Showing posts with label seafloor. Show all posts
Showing posts with label seafloor. Show all posts

Sunday, September 8, 2019

Arctic Ocean overheating


The Arctic Ocean is overheating, as illustrated by above image.
[ from earlier post ]

Heating of the water in the Arctic Ocean is accelerating, as illustrated by above map that uses 4-year smoothing and that shows temperatures in the Arctic that are up to 4.41°C hotter than the average global temperature during 1880-1920.

The NOAA image on the right shows the sea surface temperature difference from 1961-1990 in the Arctic at latitudes 60°N - 90°N on September 7, 2019.

Where Arctic sea ice disappears, hot water emerges on the image, indicating that the temperature of the ocean underneath the sea ice is several degrees above freezing point.

The nullschool.net image on the right shows sea surface temperature differences from 1981-2011 on the Northern Hemisphere on September 8, 2019, with anomalies reaching as high as 15.2°C or 27.4°F (near Svalbard, at the green circle).

Accelerating heating of the Arctic Ocean could make global temperatures skyrocket in a matter of years.

Decline of the sea ice comes with albedo changes and further feedbacks, such as the narrowing temperature difference between the North Pole and the Equator, which slows down the speed at which the jet stream circumnavigates Earth and makes the jet stream more wavy.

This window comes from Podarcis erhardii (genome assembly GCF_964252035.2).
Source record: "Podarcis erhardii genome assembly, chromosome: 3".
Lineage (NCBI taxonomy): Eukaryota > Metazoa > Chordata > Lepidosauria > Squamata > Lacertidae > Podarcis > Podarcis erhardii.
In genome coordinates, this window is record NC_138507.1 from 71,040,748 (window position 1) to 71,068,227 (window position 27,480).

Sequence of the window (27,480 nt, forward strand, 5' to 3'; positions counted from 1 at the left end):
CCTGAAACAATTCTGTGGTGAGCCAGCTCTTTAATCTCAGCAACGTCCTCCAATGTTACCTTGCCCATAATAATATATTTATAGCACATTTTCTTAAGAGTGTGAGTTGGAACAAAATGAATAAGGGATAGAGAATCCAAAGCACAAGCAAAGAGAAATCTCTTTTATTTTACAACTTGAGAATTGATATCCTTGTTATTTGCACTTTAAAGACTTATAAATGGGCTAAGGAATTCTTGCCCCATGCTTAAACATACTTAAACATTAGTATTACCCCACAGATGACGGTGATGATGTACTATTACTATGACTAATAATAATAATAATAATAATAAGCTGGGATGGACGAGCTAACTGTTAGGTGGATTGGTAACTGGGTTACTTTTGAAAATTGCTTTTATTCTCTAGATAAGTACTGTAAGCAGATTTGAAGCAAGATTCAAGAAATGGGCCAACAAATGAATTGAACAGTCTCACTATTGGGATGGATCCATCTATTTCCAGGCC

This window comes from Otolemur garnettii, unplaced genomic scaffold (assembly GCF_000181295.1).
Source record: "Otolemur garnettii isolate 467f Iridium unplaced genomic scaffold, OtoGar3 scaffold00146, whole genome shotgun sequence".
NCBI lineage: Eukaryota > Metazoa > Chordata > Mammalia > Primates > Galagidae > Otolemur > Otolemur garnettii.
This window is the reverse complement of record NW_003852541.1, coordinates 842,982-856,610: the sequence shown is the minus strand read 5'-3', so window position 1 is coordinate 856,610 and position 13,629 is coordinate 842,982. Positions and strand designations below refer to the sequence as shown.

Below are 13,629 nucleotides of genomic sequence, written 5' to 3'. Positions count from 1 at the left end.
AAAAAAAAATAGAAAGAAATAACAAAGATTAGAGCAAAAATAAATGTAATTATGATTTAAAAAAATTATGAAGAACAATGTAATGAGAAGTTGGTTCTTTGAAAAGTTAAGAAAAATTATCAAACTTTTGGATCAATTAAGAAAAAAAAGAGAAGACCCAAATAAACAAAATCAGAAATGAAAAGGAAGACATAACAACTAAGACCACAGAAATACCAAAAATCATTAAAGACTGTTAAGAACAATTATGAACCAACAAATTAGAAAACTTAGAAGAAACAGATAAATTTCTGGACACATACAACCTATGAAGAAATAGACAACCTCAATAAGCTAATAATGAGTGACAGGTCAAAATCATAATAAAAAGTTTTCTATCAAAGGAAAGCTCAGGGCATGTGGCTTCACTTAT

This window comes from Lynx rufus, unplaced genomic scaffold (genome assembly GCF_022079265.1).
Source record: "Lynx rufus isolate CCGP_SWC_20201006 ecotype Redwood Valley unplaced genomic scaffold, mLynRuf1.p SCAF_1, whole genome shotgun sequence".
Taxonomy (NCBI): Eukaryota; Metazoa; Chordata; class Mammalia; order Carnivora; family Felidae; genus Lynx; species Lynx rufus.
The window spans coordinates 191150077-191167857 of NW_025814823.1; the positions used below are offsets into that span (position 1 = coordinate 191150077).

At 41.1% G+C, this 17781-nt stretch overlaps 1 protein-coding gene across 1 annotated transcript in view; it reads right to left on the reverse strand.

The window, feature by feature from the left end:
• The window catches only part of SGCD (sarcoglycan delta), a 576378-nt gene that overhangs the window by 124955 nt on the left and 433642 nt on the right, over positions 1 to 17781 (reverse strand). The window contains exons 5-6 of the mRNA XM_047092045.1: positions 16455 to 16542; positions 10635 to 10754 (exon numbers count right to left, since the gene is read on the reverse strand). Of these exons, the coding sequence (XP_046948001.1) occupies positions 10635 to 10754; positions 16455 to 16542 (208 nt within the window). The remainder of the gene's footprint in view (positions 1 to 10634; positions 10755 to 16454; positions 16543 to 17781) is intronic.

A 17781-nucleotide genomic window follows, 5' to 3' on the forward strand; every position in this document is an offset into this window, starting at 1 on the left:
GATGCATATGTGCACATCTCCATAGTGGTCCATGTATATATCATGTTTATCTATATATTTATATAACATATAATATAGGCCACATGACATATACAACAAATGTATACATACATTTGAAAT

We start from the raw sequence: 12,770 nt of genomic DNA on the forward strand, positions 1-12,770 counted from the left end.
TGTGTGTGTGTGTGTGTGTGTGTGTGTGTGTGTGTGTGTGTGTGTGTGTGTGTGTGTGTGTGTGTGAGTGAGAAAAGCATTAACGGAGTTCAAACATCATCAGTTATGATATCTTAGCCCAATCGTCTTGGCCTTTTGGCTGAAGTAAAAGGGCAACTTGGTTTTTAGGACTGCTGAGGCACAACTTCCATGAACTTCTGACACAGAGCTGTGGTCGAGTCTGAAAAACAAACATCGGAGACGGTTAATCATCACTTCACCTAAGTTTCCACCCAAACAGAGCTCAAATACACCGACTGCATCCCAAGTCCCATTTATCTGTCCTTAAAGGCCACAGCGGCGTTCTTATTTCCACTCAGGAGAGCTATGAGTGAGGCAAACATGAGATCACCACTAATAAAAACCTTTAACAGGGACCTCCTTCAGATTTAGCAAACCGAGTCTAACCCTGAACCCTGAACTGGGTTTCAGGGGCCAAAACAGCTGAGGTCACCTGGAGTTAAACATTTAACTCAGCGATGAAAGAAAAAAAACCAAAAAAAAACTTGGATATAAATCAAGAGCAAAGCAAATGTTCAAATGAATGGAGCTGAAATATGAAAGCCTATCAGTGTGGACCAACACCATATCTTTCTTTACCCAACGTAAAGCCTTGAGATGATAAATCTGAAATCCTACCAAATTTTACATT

Disappearance of the sea ice also comes with loss of the buffer that has until now been consuming ocean heat as part of the melting process. As long as there is sea ice in the water, this sea ice will keep absorbing heat as it melts, so the temperature will not rise at the sea surface. The amount of energy absorbed by melting ice is as much as it takes to heat an equivalent mass of water from zero to 80°C. Once the sea ice is gone, further heat must go elsewhere.

[ click on images to enlarge ]
The Naval Research Laboratory image on the right shows a forecast for Sep. 8, 2019, run on Sep. 7, 2019, of the thickness of the sea ice. Sea ice has become terribly thin, indicating that the heat buffer constituted by the sea ice has effectively gone. Only a very thin layer of sea ice remains in place throughout much of the Arctic Ocean.

This remaining sea ice is stopping a lot of ocean heat from getting transferred to the air, so the temperature of the water of the Arctic Ocean is now rising rapidly, with the danger that some of the accumulating ocean heat will reach sediments at the seafloor and cause eruptions of huge amounts of methane.


This situation comes at a time that methane levels are very high globally. Mean global methane levels were as high as 1911 parts per billion on the morning of September 3, 2019, a level recorded by the MetOp-1 satellite at 293 mb (image below).


[ from an earlier post ]
As the image on the right shows, mean global levels of methane (CH₄) have risen much faster than carbon dioxide (CO₂) and nitrous oxide (N₂O), in 2017 reaching, respectively, 257%, 146% and 122% their 1750 levels.